Schools get 3-year grant

November 22, 1999|By BRUCE HAMILTON

A three-year grant of $17.4 million will help the Washington County school system plan future programs better, according to Supervisor of Federal Programs William Abbott.

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The Maryland State Department of Education recently approved the combined federal and state funds under its School Accountability Funding For Excellence program.

It is the first time the state awarded more than one year's worth of the SAFE funds at one time. "The beauty of this part is it's a three-year thing," said Abbott. "That's kind of unprecedented."

Having the money secured in advance allows the administration to plan more accurately and further ahead. On a year-to-year basis, programs can be scrapped when funding is cut. Now the board knows what it will be getting through 2002.


SAFE will provide about $5.3 million a year and the state is funding another $550,000 yearly through other grants, according to Abbott.

Maryland's Tomorrow, a program that identifies potential high school dropouts, will bring $148,206. Challenge Grants, which target schools with high percentages of poor students, will bring $287,000.

Another source, Title VI Innovative Education Programs, adds $124,326 for library supplies, computer hardware and other equipment.

The SAFE grant includes money for a tobacco prevention program, middle school dropout prevention and safe and drug-free schools programs.

More than 100 employees will be paid with the combined grants, including 54 resource teachers, 62 instructional assistants, 10 parent-involvement assistants and six family liaison workers, according to Abbott.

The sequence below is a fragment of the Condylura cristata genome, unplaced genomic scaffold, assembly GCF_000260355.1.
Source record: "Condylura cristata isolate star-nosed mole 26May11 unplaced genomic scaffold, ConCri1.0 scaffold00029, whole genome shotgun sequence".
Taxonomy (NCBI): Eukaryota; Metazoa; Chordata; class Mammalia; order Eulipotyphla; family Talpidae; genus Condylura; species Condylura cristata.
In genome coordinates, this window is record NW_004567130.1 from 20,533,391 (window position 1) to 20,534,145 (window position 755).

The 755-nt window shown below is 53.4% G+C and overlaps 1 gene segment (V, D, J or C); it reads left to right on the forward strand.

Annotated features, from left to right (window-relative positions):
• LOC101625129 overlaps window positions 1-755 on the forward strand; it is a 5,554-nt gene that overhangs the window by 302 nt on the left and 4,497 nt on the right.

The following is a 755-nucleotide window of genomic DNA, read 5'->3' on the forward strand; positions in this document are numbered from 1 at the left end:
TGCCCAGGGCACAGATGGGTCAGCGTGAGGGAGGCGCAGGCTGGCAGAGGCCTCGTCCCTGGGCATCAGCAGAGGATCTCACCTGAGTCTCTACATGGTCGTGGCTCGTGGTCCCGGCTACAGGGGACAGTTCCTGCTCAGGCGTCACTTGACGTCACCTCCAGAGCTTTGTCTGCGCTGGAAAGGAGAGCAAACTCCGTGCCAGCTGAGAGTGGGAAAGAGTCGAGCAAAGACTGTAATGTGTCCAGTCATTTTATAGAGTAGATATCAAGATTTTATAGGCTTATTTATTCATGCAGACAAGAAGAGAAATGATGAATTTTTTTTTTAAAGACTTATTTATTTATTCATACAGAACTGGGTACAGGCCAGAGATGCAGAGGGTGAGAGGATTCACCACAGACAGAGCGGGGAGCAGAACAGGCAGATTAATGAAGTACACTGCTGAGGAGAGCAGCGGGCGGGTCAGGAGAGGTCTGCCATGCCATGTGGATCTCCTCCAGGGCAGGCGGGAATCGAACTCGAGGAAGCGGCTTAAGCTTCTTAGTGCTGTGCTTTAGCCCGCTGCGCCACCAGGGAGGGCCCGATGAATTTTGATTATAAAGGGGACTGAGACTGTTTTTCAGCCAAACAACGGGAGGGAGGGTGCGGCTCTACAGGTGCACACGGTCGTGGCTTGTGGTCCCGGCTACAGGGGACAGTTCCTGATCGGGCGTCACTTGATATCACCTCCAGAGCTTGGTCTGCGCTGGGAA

"One hundred percent of the money goes to programs for kids," he said. "You can't get any better than that." About 90 percent of the grants are used for personnel, including salaries and fixed charges.

The General Assembly created the four-year SAFE program during its 1998 session. It provided more than $61 million in additional money in its first year for school programs serving children at risk of not performing at high academic levels, according to the state.

Based on State Superintendent of Schools Nancy S. Grasmick's plan, it includes grants for specific programs aimed at improving academics, extending elementary education and helping students who speak limited or no English.

Over four years, the program will distribute a total of $186 million to school systems based on formulas that weigh factors such as the number of at-risk 4-year-olds or the number of children receiving free and reduced-price lunches.

Abbott worked for 26 years in Cumberland, Md., before taking a job with the local School Board in July. He had submitted the SAFE grant application by Sept. 30. Deputy Superintendent Theresa Flak said he "hit the ground running."

School Board member Andrew Humphreys said the three-year time scale is an improvement. "It's great to see us moving toward comprehensive planning. This is a classic example of that."

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